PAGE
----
Creighton, which relies on veterans such as Grant Gibbs and Gregory Echenique, shoots a national-best 50.8 percent from the field. But as good as the Bluejays have been, they don't see teams in the Missouri Valley Conference as physical, tough and athletic as Cincinnati. The Bearcats have trouble scoring at times, but their relentless defensive pressure often leads to turnovers and easy baskets.

No. 10 Iowa State vs. No. 7 Notre Dame: It's safe to assume that Notre Dame coach Mike Brey cringed when the Fighting Irish drew Iowa State as their opening-game opponent. The Cyclones are one of the top 3-point shooting squads in the nation and have the ability to put up 80 or 90 points on anyone when they're hot. The problem is that that isn't always the case. Fred Hoiberg's squad has struggled on the road, with losses at Texas Tech, Texas, Oklahoma State and Oklahoma -- all of whom the Cyclones beat in Ames.

Still, Iowa State's 79.6 points per game rank fourth in the country. Notre Dame boasts one of the better forwards in the Big East in first-team all-league selection Jack Cooley (13.1 points, 10.3 rebounds). And it's hard to ignore the Fighting Irish's victories over Louisville (in five overtimes), Marquette, Pittsburgh and Cincinnati (twice). Brey, as always, has done another phenomenal job with this group. He may have to go to his "burn" offense to slow down and frustrate the Cyclones.

No. 10 Colorado vs. No. 7 Illinois: Both of these teams are talented and have pulled off some outstanding wins this season. Colorado won the Charleston Classic in November and has beaten schools such as Colorado State, Cal, Arizona and Oregon (twice). Illinois boasts even better wins against Gonzaga, Indiana, Butler, Ohio State and Minnesota.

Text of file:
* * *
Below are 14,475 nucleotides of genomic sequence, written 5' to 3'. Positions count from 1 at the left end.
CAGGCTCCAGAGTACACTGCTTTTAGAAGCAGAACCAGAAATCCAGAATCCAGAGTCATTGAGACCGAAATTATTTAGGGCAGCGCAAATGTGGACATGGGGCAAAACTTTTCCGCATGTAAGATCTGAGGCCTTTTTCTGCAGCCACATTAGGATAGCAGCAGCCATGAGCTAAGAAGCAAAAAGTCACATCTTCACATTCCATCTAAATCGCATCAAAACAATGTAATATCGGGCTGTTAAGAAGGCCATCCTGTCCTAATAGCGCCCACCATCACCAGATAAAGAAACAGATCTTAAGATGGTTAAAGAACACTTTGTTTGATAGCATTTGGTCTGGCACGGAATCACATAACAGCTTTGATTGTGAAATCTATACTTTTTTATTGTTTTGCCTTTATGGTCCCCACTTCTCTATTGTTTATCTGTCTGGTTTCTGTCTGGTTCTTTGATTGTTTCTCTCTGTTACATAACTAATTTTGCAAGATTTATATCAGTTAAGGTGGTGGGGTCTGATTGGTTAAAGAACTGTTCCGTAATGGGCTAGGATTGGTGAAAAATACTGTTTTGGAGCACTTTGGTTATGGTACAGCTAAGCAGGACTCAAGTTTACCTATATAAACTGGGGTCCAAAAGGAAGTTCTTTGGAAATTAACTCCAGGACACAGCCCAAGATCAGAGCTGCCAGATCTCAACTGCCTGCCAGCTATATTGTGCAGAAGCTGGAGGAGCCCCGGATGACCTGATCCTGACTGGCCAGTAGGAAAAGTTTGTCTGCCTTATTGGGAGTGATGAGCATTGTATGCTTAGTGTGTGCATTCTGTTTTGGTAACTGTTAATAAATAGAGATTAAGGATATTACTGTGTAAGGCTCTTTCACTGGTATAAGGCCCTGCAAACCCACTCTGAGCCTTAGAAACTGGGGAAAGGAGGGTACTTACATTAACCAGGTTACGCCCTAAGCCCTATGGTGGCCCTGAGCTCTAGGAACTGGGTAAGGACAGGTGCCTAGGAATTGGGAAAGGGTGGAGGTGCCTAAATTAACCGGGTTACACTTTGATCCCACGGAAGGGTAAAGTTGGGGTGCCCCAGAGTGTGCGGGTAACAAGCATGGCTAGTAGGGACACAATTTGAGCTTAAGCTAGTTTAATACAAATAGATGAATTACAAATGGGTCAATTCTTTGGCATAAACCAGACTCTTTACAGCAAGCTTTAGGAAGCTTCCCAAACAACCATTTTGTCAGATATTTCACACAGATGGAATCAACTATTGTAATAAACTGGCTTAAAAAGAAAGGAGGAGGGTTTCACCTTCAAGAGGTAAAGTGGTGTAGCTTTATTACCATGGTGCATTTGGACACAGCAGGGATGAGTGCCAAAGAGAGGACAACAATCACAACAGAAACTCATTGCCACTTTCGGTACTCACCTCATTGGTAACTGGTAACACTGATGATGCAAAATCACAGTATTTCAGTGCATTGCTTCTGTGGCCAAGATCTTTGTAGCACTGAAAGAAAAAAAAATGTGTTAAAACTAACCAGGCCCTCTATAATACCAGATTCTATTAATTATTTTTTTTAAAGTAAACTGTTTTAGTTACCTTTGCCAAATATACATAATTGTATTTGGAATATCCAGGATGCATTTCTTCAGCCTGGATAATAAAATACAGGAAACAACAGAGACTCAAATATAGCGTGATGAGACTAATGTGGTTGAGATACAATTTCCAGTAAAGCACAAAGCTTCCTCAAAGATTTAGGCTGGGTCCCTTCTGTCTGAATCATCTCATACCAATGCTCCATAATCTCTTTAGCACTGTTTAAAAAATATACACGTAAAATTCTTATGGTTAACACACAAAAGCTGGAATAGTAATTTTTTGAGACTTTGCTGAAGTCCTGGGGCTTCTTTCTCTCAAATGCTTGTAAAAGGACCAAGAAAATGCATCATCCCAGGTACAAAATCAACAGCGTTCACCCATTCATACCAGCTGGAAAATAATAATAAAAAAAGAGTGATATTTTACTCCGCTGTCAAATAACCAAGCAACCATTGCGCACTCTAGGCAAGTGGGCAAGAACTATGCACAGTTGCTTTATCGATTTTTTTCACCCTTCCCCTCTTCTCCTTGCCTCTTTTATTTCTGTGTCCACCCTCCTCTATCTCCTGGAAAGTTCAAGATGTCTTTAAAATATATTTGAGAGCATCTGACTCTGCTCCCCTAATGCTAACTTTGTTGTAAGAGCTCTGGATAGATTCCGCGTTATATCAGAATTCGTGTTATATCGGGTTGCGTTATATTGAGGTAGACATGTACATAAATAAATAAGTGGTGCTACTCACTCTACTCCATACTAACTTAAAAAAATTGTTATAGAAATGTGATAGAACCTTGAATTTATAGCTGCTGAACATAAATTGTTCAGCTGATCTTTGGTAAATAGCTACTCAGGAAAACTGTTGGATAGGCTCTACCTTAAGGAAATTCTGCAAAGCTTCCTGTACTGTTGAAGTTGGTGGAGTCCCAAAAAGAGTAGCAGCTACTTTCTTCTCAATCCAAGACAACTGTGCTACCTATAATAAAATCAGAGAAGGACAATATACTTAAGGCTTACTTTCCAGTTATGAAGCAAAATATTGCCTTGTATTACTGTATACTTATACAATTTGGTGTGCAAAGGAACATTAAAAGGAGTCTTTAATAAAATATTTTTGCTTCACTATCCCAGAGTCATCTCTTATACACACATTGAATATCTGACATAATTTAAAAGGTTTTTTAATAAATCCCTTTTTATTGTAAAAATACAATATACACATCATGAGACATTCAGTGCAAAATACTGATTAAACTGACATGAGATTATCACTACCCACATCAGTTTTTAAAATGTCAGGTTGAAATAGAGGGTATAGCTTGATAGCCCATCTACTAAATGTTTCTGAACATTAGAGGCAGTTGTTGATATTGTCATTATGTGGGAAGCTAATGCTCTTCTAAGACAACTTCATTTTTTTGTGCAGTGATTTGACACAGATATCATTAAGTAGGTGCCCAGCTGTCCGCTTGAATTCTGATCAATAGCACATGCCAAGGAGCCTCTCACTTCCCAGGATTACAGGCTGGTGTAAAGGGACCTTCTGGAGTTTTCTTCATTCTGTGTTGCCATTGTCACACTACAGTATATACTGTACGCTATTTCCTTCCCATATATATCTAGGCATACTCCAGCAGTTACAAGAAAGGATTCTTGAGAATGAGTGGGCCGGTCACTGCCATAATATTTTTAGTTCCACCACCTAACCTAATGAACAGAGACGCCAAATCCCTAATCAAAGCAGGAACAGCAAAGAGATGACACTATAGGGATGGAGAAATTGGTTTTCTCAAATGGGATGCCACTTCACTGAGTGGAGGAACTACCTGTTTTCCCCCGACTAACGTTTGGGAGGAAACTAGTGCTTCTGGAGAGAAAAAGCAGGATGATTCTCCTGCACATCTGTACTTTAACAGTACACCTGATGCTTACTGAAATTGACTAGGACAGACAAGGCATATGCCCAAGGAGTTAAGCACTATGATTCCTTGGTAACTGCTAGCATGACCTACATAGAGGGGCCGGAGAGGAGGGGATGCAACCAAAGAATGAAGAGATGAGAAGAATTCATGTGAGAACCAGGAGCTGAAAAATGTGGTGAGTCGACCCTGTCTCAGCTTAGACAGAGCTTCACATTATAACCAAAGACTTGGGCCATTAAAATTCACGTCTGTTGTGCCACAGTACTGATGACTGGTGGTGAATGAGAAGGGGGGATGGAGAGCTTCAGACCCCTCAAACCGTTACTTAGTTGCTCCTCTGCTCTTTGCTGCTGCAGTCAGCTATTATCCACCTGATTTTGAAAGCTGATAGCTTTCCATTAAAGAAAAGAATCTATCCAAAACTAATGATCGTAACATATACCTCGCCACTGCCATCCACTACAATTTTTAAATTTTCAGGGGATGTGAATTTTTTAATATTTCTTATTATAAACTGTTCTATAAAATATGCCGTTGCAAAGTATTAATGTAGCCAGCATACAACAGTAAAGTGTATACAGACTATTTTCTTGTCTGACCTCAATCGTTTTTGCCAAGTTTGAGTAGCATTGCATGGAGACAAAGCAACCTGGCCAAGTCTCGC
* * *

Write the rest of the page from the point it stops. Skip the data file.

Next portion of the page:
Both of these teams also have proved to be vulnerable, and neither can develop any consistency. Colorado has the nation's second-leading rebounder in Andre Roberson, one of the top defensive guards in Spencer Dinwiddie and an excellent freshman forward in Josh Scott.

Illinois, which is led by first-year coach John Groce, touts a backcourt that gets a combined 39.6 points from Brandon Paul, D.J. Richardson and Tracy Abrams.

Best Round of 64 coaching matchups

VCU's Shaka Smart vs. Akron's Keith Dambrot: Smart was an assistant at Akron from 2003 to 2006 and calls Dambrot his mentor and best friend. Dambrot was in Smart's wedding party and, prior to this season's MAC tournament, Smart sent the Zips a message of encouragement via video. Akron and VCU have played twice since Smart became the Rams' coach. VCU won each time.

Both teams play similar styles that focus on menacing, full-court defense. Akron point guard Alex Abreu was arrested on drug trafficking charges last week, but the Zips won the MAC tournament without him.